The 24 Days of Blogging Day 2: By a thousand cuts


I received an email yesterday inviting me to “save” money on my Spotify account by paying a year ahead of time instead of my monthly payment.  I love Spotify,  it has transformed my music listening by giving me access to a virtually unlimited catalog and good curation tools, and I will most likely take advantage of their “generous” offer to save $20, but it called to mind the huge transformation to personal finance that the digital age has “generously” given us.

Apart from basic utilities (being generous to include cable and cell phone in this list…and don’t get me talking about storage!) I pay a monthly fee to the following services

  • Spotify
  • Netflix
  • Amazon Prime
  • Mubi (an independent movie service)
  • MoviePass (probably will write about this later)

I’m sure that my list is not unique, and that others may have longer lists.   All of these payments are tied to my credit card, so aside from my monthly review of the bill (which isn’t all that careful) I never think about them. I have carried services that I no longer use for years before I took the (often onerous) steps to cancel them.  I suspect I’m not unique in this as well.

I’m not criticizing these services, I use all of them regularly (though I wonder at times if I need both Netflix and Amazon Prime Video), nor am I turning curmudgeon about the cost and complexity of modern living compared to my analog youth.  However, I can’t help but note that we are moving from an ownership society to a rental society.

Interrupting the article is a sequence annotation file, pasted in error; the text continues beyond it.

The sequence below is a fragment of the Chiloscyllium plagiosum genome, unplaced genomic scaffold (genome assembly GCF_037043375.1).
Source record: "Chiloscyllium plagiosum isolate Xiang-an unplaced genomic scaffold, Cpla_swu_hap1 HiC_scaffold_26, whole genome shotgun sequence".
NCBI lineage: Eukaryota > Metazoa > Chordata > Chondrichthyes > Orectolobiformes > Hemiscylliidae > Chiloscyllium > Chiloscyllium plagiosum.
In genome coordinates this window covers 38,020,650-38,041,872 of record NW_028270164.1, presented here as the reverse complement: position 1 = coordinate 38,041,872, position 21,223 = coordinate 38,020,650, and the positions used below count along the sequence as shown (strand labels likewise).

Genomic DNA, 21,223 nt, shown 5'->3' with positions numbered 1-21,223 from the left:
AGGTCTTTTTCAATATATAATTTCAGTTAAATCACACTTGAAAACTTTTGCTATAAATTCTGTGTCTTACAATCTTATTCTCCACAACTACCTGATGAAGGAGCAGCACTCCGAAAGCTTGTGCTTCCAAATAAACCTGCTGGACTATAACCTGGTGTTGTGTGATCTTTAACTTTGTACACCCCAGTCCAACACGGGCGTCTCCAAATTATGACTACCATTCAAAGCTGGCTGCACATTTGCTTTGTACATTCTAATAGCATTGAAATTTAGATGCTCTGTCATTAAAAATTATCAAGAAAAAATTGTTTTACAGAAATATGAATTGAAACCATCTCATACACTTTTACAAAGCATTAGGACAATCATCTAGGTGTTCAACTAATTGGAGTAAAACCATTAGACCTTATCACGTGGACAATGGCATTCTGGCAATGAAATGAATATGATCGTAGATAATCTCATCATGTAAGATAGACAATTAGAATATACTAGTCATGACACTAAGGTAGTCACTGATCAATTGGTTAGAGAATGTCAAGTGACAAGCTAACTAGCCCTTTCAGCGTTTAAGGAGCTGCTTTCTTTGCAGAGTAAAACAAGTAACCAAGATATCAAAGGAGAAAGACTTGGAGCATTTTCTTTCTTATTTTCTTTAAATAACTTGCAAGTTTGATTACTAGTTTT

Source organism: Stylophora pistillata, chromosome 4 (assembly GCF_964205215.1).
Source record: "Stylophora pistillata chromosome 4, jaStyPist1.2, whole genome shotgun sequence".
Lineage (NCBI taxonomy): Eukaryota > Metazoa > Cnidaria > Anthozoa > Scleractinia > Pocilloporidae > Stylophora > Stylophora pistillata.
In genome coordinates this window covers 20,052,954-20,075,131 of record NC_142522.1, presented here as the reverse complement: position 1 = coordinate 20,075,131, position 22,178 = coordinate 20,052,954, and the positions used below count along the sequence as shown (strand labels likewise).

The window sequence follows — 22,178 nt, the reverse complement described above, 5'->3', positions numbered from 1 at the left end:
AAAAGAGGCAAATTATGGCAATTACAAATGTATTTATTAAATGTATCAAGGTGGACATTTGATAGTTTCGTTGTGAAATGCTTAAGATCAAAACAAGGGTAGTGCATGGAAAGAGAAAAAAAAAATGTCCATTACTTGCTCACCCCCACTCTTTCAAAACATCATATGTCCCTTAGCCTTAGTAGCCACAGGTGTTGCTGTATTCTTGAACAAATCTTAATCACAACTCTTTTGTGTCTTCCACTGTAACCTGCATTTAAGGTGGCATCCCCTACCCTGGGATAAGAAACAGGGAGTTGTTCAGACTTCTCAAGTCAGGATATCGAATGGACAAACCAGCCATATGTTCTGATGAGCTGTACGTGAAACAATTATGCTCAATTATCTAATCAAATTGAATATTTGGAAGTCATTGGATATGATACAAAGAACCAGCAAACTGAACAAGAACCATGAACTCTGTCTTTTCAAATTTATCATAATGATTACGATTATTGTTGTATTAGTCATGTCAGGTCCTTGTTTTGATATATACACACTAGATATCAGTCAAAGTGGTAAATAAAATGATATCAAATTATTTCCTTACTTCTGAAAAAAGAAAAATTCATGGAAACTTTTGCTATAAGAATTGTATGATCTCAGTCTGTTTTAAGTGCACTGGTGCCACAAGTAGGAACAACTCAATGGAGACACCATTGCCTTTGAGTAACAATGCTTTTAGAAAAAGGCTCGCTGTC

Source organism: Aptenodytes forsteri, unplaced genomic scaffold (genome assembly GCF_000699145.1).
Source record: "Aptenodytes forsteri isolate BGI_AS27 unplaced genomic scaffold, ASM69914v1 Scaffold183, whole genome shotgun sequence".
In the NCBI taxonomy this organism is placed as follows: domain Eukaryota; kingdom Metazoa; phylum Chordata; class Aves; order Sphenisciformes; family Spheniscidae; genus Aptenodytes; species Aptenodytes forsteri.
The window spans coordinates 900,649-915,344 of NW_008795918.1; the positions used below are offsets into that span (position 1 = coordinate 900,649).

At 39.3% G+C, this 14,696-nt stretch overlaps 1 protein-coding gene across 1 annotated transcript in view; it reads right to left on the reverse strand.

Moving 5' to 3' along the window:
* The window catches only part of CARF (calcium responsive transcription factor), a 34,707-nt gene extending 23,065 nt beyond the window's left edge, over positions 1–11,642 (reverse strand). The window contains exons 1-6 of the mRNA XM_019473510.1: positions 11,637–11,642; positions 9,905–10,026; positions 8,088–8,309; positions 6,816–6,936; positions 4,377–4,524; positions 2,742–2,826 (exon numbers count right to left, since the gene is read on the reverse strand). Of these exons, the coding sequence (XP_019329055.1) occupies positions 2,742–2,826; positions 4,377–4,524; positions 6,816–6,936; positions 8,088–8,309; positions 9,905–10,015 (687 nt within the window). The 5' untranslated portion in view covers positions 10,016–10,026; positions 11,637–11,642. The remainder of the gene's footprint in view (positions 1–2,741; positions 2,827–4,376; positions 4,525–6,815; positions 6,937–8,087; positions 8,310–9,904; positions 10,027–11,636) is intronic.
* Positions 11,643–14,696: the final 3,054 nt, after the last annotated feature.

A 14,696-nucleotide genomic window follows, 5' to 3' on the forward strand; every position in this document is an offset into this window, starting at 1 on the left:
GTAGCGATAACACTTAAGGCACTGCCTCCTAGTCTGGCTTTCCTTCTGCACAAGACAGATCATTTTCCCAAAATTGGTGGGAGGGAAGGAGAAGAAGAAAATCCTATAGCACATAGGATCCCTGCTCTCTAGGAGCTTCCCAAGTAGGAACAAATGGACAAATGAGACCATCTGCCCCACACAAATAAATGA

A good example of this is that staple of digital life, Microsoft Office.  When I was a digital youngster, Office was a purchase.  It was expensive, but it was yours (one might argue that based on user agreements, it was never as clearly a possession as we thought, but it felt that way).  About five years ago, Microsoft decided to switch to a complete subscription model.  Now, one could argue that that this actually was a superior model for users.  The software was kept current automatically and could be shared over several machines and platforms (which was always a problem with the limited use disks).  The cost was approximately the same as one would pay to use and update office at a reasonable pace, and users also have access to OneDrive, a cloud storage service.  However, I no longer “own” Office, I rent it, and my payments are tied to my credit card to assure that I will continue to rent it unless I go out of my way (far out of my way) to cancel.

Again, I think there is value to this system, but my fear is that without regular examination (and reflection) we run the risk of becoming tenant farmers in a new feudal system, owing more and more of our existence to the Company Store.

So I propose that we all start to celebrate a “Digital Subscription Liberation Day.”  Once a year (or more often) make a list of all services and subscriptions and decide whether or not they ate used enough to merit the yearly (not the monthly) cost.  For the ones that don’t make the cut, we dedicate a day to sever these leeches.  The end of 2017 is as good a time as any; get out those scissors!

As always, I welcome your comments


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Date: Saturday, 2. December 2017 16:29
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